Demystifying therapy - The first appointment
In my last article, I highlighted the importance of the first phone call as the moment where the relationship with your therapist begins. The first appointment often follows suit; this is when you will finally meet your therapist.
The first appointment, or how your psychologist gets to know you
During the first appointment, the psychologist will want to know more about the reasons that brought you to his office. That’s what we call the chief complaint. You will be asked to talk about your concerns, your current state or your situation’s history.
Chances are, he will also want to get to know you as a person. He may ask questions about yourself, your past and your methods for dealing with various situations in life. He may also have you perform tests or answer various surveys. He will probably ask you about your expectations to make sure he is the right person to help you and to start identifying the therapy’s objectives.
He will also take the time to welcome you, to listen to you and to pay attention to your attitude and your non-verbal communication. This will allow him to learn more about how you feel or how you tend to act, which will in turn help him focus his intervention to correspond to your needs.
This is called the evaluation process. Its length may vary depending on the professional you are meeting and your particular situation.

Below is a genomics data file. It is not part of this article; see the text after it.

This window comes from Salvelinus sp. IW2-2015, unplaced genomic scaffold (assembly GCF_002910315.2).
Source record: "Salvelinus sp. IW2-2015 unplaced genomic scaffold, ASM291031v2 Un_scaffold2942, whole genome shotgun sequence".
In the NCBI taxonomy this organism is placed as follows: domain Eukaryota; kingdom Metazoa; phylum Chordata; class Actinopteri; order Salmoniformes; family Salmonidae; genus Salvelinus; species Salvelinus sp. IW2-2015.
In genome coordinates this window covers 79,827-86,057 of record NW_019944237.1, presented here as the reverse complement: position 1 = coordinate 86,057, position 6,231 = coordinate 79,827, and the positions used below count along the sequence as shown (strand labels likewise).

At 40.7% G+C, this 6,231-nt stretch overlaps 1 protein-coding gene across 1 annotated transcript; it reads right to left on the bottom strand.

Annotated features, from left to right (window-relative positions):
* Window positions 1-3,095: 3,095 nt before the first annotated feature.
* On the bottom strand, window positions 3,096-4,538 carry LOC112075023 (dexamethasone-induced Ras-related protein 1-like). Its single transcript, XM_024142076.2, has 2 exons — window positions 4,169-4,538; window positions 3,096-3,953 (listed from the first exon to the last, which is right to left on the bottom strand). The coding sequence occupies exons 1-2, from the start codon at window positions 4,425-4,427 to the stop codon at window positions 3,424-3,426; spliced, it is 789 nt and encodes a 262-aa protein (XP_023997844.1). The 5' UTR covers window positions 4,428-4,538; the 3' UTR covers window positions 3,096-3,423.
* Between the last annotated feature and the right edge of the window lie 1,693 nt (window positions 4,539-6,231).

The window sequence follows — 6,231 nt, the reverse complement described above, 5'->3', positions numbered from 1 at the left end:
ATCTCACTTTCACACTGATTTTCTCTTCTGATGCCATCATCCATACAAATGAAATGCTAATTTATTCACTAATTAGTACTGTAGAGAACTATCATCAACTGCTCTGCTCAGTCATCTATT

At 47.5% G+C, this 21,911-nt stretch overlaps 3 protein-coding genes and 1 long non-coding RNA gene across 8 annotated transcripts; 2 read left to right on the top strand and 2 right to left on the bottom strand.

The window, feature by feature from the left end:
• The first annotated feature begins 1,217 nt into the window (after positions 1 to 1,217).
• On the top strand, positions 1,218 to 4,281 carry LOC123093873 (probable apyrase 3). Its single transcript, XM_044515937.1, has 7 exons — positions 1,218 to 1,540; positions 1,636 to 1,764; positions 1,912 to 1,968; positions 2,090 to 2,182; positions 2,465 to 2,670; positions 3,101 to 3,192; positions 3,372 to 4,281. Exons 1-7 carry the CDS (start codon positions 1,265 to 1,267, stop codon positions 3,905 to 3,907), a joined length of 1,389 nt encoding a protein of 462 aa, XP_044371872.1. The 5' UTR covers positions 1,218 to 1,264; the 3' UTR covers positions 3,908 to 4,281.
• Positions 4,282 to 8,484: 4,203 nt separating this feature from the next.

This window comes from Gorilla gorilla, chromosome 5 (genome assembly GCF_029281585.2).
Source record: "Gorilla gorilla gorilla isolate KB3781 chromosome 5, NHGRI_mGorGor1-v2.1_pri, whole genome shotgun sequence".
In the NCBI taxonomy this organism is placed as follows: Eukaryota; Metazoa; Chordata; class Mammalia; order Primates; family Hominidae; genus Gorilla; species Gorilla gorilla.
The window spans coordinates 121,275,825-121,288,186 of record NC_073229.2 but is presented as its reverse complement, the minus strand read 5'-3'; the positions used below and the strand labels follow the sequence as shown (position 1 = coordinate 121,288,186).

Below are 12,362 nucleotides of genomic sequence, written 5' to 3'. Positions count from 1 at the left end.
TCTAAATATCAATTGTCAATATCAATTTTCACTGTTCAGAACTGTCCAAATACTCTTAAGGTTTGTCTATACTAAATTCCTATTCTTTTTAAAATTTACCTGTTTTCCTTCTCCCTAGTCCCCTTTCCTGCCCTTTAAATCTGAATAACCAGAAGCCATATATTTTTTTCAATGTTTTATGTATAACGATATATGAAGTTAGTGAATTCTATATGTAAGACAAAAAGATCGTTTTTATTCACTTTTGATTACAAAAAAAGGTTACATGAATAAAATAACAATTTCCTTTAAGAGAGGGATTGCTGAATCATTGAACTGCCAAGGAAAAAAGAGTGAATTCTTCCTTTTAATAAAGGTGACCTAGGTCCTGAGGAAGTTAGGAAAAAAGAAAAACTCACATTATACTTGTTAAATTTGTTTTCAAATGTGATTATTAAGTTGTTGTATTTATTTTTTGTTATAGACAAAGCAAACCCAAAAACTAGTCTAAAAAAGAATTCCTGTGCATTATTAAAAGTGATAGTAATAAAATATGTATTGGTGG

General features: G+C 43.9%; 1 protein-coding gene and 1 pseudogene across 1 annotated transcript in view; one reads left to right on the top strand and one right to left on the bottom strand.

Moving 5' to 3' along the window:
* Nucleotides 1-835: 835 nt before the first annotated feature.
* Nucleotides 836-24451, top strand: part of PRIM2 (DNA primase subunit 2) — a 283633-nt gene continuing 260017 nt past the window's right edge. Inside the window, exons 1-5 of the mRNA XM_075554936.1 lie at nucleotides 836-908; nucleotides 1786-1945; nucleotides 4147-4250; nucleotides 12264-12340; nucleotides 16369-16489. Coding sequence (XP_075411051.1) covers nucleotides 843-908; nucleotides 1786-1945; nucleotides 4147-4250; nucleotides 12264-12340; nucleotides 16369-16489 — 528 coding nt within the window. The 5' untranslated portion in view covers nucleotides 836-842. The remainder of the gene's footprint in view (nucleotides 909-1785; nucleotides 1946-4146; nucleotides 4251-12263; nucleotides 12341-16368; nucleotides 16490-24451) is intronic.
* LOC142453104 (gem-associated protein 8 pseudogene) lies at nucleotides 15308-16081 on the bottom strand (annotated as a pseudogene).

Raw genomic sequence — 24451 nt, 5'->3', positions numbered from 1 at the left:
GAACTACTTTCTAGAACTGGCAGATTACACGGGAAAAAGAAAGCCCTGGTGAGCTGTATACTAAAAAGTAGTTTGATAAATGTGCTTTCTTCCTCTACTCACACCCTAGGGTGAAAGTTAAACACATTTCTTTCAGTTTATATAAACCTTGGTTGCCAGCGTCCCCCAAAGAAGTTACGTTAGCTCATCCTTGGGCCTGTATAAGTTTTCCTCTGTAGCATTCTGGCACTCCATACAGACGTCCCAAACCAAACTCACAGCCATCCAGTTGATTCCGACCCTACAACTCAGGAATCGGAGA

It’s good to let your therapist get to know you, but it’s also a good thing to get to know him
During the evaluation and the rest of the process, you will get to know your psychologist a little better. This may seem a bit unexpected, considering that, in order to do his job well, he will have to act with professionalism and a bit of distance. This means that he will not open up as much as you will. You will know very little about his life, his interests or his past, but he will not remain a stranger to you. It’s less about who he is and more about how he is.
His actions with you and the way you feel in his presence will help you get to know him. Be attentive. Pay attention to the consent form (which contains information on his approach), his experience and his therapy process. Don’t hesitate to ask questions before signing the form or at any other moment during the process.
Finally, pay attention to his benevolence and acceptance, to the way he listens to you, to his facial expressions and his non-verbal communication, and to the way he interacts with you. With time, you will be able to better predict his reactions and even anticipate what he would tell you during certain situations. That’s how you will be able to use your interactions with him in everyday life, and how you will develop a trusting relationship with your therapist, which is the first step for any change to happen.
Psychologist, D. Ps.